[Hamden, CT] Earlier this month, Former Massachusetts Gov. Mitt Romney had a 12-point lead over Former House Speaker Newt Gingrich in Florida Republican primary polling. But that was before Gingrich’s somewhat stunning win in South Carolina and several recent spot-on debate performances.
Now Romney and Gingrich are tied, according to a Quinnipiac University poll released today. And voters (who haven’t cast ballots already) head to the booths on Tuesday (Jan. 31).
“Florida is essentially a dead heat and a two-man race between Gov. Mitt Romney and Speaker Newt Gingrich entering the last week of the campaign,” said Peter A. Brown, assistant director of the Quinnipiac University Polling Institute.
The numbers are actually 36% for Romney and 34% for Gingrich among likely voters in the Florida Republican primary for president. The 2% falls within the poll’s margin of error, so essentially they are tied.
“Gingrich’s South Carolina victory clearly gives him a boost in Florida. The question is whether there is more of that to come, or whether any bump from a previous victory will dissipate as happened to Rick Santorum in New Hampshire after winning Iowa and Romney in South Carolina after taking New Hampshire,” Brown added.
What should really worry Romney is that Gingrich gets 40% to his 34% among likely voters surveyed after the South Carolina primary. People do like a winner, and folks in Florida relate much more to people in South Carolina than they do in Iowa or New Hampshire. Drop-out Rick Perry also endorsed Gingrich six days ago.
Mitt Romney can’t believe he’s tied with Newt Gingrich in the latest Republican primary poll
And don’t forget that there are two other candidates in the race, although it is clear neither of them have a shot of winning Florida. Former Pennsylvania Sen. Rick Santorum sits at 13% while Texas Congressman Ron Paul polls last at 10%.
Romney should feel some measure of satisfaction as his 36% is the same 36% he had earlier this month (Jan. 9), so he isn’t losing anybody’s support just yet. But Gingrich certainly is surging gaining twelve points in two weeks.
Still, there are some wild cards out there as 38% say they might change their mind. Maybe that’s what Paul and Santorum are banking on. Mostly Santorum, Paul doesn’t really have a chance as he has yet to win anything.
The polling shows that Romney is viewed “as best able to handle the economy and most sharing voters’ values” while Gingrich is seen “as having the knowledge and experience to be president, being a strong leader and better at handling foreign policy.”
Gingrich is favored by men and Romney is favored by women (not a surprise there). Gingrich has strong leads with white evangelical Christians (43%–30%) and tea party supporters (43%– 28%).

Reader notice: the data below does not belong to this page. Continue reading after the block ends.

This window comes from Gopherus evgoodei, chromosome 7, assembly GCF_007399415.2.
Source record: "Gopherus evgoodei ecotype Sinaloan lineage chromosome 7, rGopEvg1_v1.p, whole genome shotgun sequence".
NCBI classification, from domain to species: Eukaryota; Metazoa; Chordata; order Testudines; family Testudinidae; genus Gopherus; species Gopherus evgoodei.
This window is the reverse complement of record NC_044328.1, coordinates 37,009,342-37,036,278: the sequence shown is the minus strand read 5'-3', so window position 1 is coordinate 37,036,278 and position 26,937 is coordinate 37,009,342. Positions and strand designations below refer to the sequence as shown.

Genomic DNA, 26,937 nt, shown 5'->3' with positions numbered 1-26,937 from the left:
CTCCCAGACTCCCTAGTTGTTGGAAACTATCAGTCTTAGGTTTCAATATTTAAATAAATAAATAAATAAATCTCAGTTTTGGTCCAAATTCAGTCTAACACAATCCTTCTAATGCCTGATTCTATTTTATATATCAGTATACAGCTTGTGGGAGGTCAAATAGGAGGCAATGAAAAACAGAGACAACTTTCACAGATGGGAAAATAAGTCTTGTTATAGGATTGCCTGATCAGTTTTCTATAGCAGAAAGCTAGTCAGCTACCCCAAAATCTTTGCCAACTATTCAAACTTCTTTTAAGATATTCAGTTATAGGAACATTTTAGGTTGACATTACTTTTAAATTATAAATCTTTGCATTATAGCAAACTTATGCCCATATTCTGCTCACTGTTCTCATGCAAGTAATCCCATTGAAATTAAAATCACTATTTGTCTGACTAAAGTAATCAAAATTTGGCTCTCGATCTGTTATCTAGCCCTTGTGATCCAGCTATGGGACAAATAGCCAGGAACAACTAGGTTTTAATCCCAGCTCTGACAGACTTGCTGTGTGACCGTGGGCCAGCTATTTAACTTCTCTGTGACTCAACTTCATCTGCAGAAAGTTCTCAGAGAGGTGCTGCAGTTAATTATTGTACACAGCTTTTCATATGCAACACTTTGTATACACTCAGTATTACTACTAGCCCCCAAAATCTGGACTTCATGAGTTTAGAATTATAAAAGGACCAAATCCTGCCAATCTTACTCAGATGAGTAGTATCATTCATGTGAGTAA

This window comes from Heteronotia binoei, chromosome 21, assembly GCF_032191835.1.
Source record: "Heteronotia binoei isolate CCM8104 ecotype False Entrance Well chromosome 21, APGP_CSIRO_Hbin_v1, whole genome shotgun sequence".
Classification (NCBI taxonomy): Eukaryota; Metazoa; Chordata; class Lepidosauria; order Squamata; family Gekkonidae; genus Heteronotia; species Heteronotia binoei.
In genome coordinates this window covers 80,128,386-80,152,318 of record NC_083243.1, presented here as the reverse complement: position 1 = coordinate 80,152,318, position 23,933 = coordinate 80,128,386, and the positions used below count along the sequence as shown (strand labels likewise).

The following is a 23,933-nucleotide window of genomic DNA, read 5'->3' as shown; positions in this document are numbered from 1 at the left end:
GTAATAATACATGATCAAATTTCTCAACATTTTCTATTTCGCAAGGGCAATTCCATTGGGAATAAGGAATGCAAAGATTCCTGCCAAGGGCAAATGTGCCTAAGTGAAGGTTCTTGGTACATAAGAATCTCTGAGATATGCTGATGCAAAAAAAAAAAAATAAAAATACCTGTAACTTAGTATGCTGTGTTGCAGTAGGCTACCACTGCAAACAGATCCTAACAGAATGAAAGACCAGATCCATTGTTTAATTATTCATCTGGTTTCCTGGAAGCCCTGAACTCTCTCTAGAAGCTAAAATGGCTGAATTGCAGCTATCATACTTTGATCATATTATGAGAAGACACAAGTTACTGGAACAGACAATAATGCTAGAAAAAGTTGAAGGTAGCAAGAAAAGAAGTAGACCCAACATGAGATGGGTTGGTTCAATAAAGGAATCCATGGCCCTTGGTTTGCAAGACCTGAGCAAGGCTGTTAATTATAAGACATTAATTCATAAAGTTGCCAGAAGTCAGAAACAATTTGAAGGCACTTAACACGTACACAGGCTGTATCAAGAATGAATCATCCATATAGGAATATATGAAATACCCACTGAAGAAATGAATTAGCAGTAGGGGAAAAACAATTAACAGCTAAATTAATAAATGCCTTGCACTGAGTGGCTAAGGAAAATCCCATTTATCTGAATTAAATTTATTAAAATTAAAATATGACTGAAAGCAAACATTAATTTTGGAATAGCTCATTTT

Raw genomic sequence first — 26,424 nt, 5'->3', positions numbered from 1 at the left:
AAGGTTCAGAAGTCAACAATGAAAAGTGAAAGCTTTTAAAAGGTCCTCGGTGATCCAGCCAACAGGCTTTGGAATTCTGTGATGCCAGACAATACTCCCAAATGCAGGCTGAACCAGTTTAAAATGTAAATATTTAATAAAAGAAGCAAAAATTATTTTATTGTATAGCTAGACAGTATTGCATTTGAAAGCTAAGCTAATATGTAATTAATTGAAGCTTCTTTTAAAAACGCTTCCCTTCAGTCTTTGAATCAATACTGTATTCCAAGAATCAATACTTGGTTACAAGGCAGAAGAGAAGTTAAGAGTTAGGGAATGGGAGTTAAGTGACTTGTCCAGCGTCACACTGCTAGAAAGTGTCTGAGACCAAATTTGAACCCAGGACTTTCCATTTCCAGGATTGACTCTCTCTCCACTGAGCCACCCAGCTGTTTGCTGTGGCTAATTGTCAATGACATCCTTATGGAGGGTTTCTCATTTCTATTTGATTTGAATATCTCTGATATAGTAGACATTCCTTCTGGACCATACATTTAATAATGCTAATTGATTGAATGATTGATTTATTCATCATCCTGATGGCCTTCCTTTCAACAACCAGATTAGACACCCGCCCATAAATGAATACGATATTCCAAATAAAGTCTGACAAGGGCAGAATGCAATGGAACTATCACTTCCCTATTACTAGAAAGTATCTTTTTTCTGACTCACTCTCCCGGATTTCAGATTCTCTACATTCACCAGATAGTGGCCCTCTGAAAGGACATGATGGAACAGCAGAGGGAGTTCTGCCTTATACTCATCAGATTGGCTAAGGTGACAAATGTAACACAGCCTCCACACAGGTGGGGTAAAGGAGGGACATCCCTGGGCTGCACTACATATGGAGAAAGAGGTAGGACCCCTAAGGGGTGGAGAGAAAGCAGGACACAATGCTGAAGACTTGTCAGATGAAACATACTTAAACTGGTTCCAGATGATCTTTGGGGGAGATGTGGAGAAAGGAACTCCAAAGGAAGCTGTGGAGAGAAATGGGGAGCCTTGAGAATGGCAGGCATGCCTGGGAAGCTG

Can Rick Santorum come from behind in the Florida Republican primary?
But what makes this match-up so interesting and complex is that Romney is viewed more favorably than Gingrich. Santorum is also rated high when it comes to favorability, while Paul is actually in the negative.
“Newt Gingrich’s edge is that he is the candidate with momentum and the one viewed as best on a host of issues and characteristics important to voters. Romney, however, holds the potential trump card that on the question most important to voters – who can best fix the economy – he is seen as the best candidate,” said Brown.
Romney is also seen as the candidate best able to defeat President Obama, the poll shows. And voters say they prefer “a candidate who can defeat President Obama over one who shares their values,” which should help Romney ultimately nudge out Gingrich.
Should? Yes. Will he? There’s nothing predictable about this race for the hearts and minds of Florida’s Republican primary voters.
From Jan. 19–23, Quinnipiac University surveyed 601 Republican likely primary voters with a margin of error of +/- 4%. The survey includes 254 voters surveyed Jan. 19–21, before South Carolina results were announced, with a margin of error of +/- 6.2%, and 347 voters surveyed Jan. 22–23, after the South Carolina results, with a margin of error of +/- 5.3%.
The Quinnipiac University Poll, directed by Douglas Schwartz, Ph.D., conducts public opinion surveys in Pennsylvania, New York, New Jersey, Connecticut, Florida, Ohio, Virginia and the nation as a public service and for research.
By: Mark Christopher/Sunshine Slate
Images: Mark Christopher/Sunshine Slate Images